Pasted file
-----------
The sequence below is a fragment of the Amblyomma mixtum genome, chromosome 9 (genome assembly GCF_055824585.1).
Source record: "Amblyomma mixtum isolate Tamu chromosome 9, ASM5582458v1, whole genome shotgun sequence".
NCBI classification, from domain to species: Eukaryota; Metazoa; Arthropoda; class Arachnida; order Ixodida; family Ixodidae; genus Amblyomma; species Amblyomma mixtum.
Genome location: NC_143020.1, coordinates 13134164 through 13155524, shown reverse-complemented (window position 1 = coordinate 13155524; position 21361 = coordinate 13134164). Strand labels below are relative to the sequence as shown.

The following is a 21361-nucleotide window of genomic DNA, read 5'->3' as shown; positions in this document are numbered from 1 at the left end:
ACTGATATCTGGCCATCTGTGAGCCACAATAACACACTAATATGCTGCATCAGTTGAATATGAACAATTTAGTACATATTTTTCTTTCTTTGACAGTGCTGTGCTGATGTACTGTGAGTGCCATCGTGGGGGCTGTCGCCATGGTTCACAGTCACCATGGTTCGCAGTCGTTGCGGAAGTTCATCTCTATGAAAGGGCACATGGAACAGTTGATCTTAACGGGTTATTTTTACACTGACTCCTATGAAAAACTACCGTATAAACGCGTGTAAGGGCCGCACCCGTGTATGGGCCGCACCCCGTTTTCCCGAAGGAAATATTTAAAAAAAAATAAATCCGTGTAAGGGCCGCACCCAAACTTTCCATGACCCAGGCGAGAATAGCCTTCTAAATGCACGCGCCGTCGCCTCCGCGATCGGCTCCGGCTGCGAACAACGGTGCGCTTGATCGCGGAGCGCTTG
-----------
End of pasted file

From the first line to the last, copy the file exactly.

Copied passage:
The sequence below is a fragment of the Amblyomma mixtum genome, chromosome 9 (genome assembly GCF_055824585.1).
Source record: "Amblyomma mixtum isolate Tamu chromosome 9, ASM5582458v1, whole genome shotgun sequence".
NCBI classification, from domain to species: Eukaryota; Metazoa; Arthropoda; class Arachnida; order Ixodida; family Ixodidae; genus Amblyomma; species Amblyomma mixtum.
Genome location: NC_143020.1, coordinates 13134164 through 13155524, shown reverse-complemented (window position 1 = coordinate 13155524; position 21361 = coordinate 13134164). Strand labels below are relative to the sequence as shown.

The following is a 21361-nucleotide window of genomic DNA, read 5'->3' as shown; positions in this document are numbered from 1 at the left end:
ACTGATATCTGGCCATCTGTGAGCCACAATAACACACTAATATGCTGCATCAGTTGAATATGAACAATTTAGTACATATTTTTCTTTCTTTGACAGTGCTGTGCTGATGTACTGTGAGTGCCATCGTGGGGGCTGTCGCCATGGTTCACAGTCACCATGGTTCGCAGTCGTTGCGGAAGTTCATCTCTATGAAAGGGCACATGGAACAGTTGATCTTAACGGGTTATTTTTACACTGACTCCTATGAAAAACTACCGTATAAACGCGTGTAAGGGCCGCACCCGTGTATGGGCCGCACCCCGTTTTCCCGAAGGAAATATTTAAAAAAAAATAAATCCGTGTAAGGGCCGCACCCAAACTTTCCATGACCCAGGCGAGAATAGCCTTCTAAATGCACGCGCCGTCGCCTCCGCGATCGGCTCCGGCTGCGAACAACGGTGCGCTTGATCGCGGAGCGCTTG